Enhanced Aggregation, Cube, Grouping and Rollup
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This document describes enhanced aggregation features for the GROUP BY clause of SELECT statements.

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Grouping sets, CUBE and ROLLUP operators, and the GROUPING__ID function were added in Hive 0.10.0.
See HIVE-2397, HIVE-3433, HIVE-3471, and HIVE-3613.
Also see HIVE-3552 for an improvement added in Hive 0.11.0.

For general information about GROUP BY, see GroupBy in the Language Manual.

GROUPING SETS clause

The GROUPING SETS clause in GROUP BY allows us to specify more than one GROUP BY option in the same record set. All GROUPING SET clauses can be logically expressed in terms of several GROUP BY queries connected by UNION. Table-1 shows several such equivalent statements. This is helpful in forming the idea of the GROUPING SETS clause. A blank set ( ) in the GROUPING SETS clause calculates the overall aggregate.

Table 1 - GROUPING SET queries and the equivalent GROUP BY queries

Aggregate Query with GROUPING SETS

Equivalent Aggregate Query with GROUP BY

SELECT a, b, SUM(c) FROM tab1 GROUP BY a, b GROUPING SETS ( (a,b) )

SELECT a, b, SUM(c) FROM tab1 GROUP BY a, b

SELECT a, b, SUM( c ) FROM tab1 GROUP BY a, b GROUPING SETS ( (a,b), a)

SELECT a, b, SUM( c ) FROM tab1 GROUP BY a, b

UNION

SELECT a, null, SUM( c ) FROM tab1 GROUP BY a

SELECT a,b, SUM( c ) FROM tab1 GROUP BY a, b GROUPING SETS (a,b)

SELECT a, null, SUM( c ) FROM tab1 GROUP BY a

UNION

SELECT null, b, SUM( c ) FROM tab1 GROUP BY b

SELECT a, b, SUM( c ) FROM tab1 GROUP BY a, b GROUPING SETS ( (a, b), a, b, ( ) )

SELECT a, b, SUM( c ) FROM tab1 GROUP BY a, b

UNION

SELECT a, null, SUM( c ) FROM tab1 GROUP BY a, null

UNION

SELECT null, b, SUM( c ) FROM tab1 GROUP BY null, b

UNION

SELECT null, null, SUM( c ) FROM tab1

Grouping__ID function

When aggregates are displayed for a column its value is null. This may conflict in case the column itself has some null values. There needs to be some way to identify NULL in column, which means aggregate and NULL in column, which means value. GROUPING__ID function is the solution to that.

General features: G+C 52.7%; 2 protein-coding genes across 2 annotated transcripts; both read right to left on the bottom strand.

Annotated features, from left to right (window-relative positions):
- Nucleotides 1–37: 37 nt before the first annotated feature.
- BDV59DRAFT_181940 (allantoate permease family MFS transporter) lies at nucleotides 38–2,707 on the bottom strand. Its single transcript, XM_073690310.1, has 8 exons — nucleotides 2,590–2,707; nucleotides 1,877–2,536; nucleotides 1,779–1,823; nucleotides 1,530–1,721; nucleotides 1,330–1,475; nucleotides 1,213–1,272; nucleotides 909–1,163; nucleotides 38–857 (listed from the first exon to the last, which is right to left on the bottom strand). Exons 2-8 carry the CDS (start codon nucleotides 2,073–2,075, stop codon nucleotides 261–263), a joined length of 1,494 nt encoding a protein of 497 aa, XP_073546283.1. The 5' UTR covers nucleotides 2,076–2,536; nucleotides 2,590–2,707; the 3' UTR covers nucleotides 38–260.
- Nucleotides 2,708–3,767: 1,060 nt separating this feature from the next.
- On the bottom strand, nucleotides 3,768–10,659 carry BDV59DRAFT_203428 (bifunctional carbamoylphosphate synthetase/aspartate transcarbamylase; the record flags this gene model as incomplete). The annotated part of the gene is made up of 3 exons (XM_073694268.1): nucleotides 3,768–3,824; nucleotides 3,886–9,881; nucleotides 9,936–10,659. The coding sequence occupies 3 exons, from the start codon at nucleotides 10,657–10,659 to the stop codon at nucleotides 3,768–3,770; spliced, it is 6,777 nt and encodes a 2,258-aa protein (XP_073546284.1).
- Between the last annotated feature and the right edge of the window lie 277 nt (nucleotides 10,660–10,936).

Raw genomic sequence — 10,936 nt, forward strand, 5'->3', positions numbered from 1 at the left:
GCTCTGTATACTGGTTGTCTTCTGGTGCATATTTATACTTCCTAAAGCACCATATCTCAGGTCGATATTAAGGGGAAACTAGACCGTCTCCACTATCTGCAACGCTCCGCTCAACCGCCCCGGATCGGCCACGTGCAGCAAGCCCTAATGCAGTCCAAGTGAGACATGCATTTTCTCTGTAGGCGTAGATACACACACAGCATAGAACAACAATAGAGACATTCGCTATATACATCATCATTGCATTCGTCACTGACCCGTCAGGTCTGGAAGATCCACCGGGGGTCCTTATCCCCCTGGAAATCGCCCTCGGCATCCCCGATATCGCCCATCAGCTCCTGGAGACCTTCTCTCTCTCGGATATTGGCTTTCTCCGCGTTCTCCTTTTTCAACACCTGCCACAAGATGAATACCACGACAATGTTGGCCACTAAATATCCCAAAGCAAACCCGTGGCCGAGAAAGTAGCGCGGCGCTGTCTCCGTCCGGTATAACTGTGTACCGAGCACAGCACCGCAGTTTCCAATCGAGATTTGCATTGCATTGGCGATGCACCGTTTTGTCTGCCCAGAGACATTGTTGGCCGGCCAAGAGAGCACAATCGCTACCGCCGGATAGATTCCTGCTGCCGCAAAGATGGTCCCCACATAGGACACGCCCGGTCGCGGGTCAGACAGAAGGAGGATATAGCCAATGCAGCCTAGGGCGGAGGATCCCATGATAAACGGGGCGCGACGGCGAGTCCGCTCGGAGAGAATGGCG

This function returns a bitvector corresponding to whether each column is present or not. For each column, a value of "1" is produced for a row in
the result set if that column has been aggregated in that row, otherwise the value is "0". This can be used to differentiate when there are nulls
in the data.

Consider the following example:

Column1 (key)

Column2 (value)

1

NULL

1

1

2

2

3

3

3

NULL

4

5

The following query: SELECT key, value, GROUPING__ID, count(*) from T1 GROUP BY key, value WITH ROLLUP
will have the following results.

 

 

 

 

NULL

NULL

0

6

1

NULL

1

2

1

NULL

3

1

1

1

3

1

2

NULL

1

1

2

2

3

1

3

NULL

1

2

3

NULL

3

1

3

3

3

1

4

NULL

1

1

4

5

3

1

Note that the third column is a bitvector of columns being selected.
For the first row, none of the columns are being selected.
For the second row, only the first column is being selected, which explains the count of 2.
For the third row, both the columns are being selected (and the second column happens to be null), which explains the count of 1.

Cubes and Rollups

The general syntax is WITH CUBE/ROLLUP. It is used with the GROUP BY only. CUBE creates a subtotal of all possible combinations of the set of column in its argument. Once we compute a CUBE on a set of dimension, we can get answer to all possible aggregation questions on those dimensions.

It might be also worth mentioning here that
GROUP BY a, b, c WITH CUBE is equivalent to
GROUP BY a, b, c GROUPING SETS ( (a, b, c), (a, b), (b, c), (a, c), (a), (b), (c), ( )).

ROLLUP clause is used with GROUP BY to compute the aggregate at the hierarchy levels of a dimension.
GROUP BY a, b, c with ROLLUP assumes that the hierarchy is "a" drilling down to "b" drilling down to "c".

GROUP BY a, b, c, WITH ROLLUP is equivalent to GROUP BY a, b, c GROUPING SETS ( (a, b, c), (a, b), (a), ( )).

hive.new.job.grouping.set.cardinality

Whether a new map-reduce job should be launched for grouping sets/rollups/cubes.
For a query like: select a, b, c, count(1) from T group by a, b, c with rollup;
4 rows are created per row: (a, b, c), (a, b, null), (a, null, null), (null, null, null)
This can lead to explosion across map-reduce boundary if the cardinality of T is very high
and map-side aggregation does not do a very good job.

This parameter decides if hive should add an additional map-reduce job. If the grouping set
cardinality (4 in the example above), is more than this value, a new MR job is added under the
assumption that the orginal group by will reduce the data size.

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  1. Is there really much value-add in the grouping sets grammar? If I think about the plan for generating a CUBE/ROLLUP (), it's pretty much as efficient as generating the CUBE and then sub-selecting what you need from it.
    Can we just provide CUBE and ROLLUP and not provide the additional syntax?

    1. Depends on what the use case is.
      By sub-selecting for the right grouping set, we would be passing more data across the map-reduce boundaries.
      I have started a prototype implementation, and the work for grouping set should not be substantially more than
      a cube or a rollup. We can stage it, and implement GROUPING_ID later, on demand.

      1. I can only implement CUBE and ROLLUP first, but keep the execution layer general.
        It will only require parser changes to plug in grouping sets, if need be, later.